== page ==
A later stop at Vista Del Malpais yielded some incredible views into the Anza-Borrego badlands. I've been to Anza Borrego four times and never seen this part of the park. The effect of standing up on the vista with the wind whipping at perhaps 30 MPH, and the badlands hundreds of feet below is just elating. It's like a miniature Grand Canyon. I've never seen anything like it.

Borrego desert view.jpg

I have learned from today that the desert is at its most dramatic when clouds arrive. Shadows on the mountains, rainbows, gray streaks of cloud dipping down, dust storms on the horizon -- all these things enhance the visual experience of the desert in ways one can hardly imagine. And you have to be looking all the time, because no view lasts for more than a few minutes. I shot over 100 photos today and had to restrain myself from shooting dozens more.

After our off-road adventure, we stopped by some of the random spots where people are camping. Anza-Borrego is almost unique in that camping is allowed almost anywhere. Just pull up and set up your tent, or park your RV. Stay as long as you want.

Borrego classic.jpg

So that's what RV'ers do. Everywhere, scattered across 50 miles of parkland, you will find RVs in the most unlikely spots, completely isolated, sitting in the desert. There are no services (except that cell phones work near Borrego Springs.) No water, no electricity, no 911. But still hundreds of RVs are to be found, including many Airstreams, such as the unusual double-door Classic Limited we saw (above).

I talked to one of the Airstreamers who does this, and he told me he had been out there for over a month. The last two weeks he had his mother (80-plus years old) along. She has been Airstreaming for 23 years and knows more about boondocking than most of us will ever learn. They conserve water scrupulously, making a 50 gallon tank last for at least two weeks. Solar panels on the roof give him enough power to run a microwave once a day, watch two hours of TV on his satellite dish (there are four channels here but all are from Mexico and hence only in Spanish), and run his coffee maker, lights, water pump, etc. When the water is low, he pays $6 to come into the state park, refill, dump the holding tanks, take a shower, and he's good again for another couple of weeks. If he needs something, all the services of Borrego Springs are only six miles away.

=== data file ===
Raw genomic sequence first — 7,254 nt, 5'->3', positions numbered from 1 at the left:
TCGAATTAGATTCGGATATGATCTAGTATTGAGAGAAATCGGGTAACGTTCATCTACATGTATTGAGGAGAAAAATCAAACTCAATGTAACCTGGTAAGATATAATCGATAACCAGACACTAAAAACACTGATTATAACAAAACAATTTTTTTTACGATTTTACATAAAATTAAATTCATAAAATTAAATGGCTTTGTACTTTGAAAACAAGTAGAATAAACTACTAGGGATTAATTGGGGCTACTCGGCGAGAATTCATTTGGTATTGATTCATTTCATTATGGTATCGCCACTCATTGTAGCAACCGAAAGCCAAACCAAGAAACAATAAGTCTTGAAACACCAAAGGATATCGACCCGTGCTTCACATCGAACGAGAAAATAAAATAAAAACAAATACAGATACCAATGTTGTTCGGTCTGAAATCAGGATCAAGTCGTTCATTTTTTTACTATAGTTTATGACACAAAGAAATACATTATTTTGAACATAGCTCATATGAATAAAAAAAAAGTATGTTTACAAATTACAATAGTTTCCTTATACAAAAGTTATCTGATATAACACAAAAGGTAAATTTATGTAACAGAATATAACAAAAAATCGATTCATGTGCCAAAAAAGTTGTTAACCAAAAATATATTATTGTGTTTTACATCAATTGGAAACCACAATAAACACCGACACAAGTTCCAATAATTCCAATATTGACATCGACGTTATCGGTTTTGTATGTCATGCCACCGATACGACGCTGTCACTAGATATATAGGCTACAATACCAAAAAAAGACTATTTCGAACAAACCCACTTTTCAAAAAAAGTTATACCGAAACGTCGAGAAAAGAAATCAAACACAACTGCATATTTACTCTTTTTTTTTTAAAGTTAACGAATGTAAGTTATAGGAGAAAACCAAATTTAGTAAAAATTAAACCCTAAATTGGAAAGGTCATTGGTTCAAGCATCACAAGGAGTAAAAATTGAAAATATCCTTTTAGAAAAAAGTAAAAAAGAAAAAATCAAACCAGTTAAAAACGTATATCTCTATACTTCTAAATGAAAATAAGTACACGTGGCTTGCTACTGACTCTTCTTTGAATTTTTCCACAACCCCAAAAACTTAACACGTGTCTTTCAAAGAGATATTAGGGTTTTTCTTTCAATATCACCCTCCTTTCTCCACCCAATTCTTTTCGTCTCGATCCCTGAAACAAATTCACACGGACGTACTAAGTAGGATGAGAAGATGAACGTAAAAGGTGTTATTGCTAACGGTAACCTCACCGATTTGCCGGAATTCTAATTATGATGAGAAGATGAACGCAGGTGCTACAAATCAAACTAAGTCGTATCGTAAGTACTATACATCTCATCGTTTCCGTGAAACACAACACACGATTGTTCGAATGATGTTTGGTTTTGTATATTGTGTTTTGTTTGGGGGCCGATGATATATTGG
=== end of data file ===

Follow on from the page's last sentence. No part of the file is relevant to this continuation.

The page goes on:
Cost of living? $6 every two weeks, plus food. All the scenery you can stand, and plenty of jackrabbits (and fellow RV'ers) for company. You could do worse.

I like it here.


Hello Rich!

You mentioned that you are headed to Tucson. If I know you this is already planned but just in case it isn't . . .

Definitely find time to visit the Arizona-Sonoran Desert Museum ( I seem to remember it having a different name when I last visited it - admittedly roughly 20 years ago - but if it was as good then as it is today you've got to stop in! It regularly is rated one of the best museums (and it is also a zoo at the same time) by museum professionals and fans alike.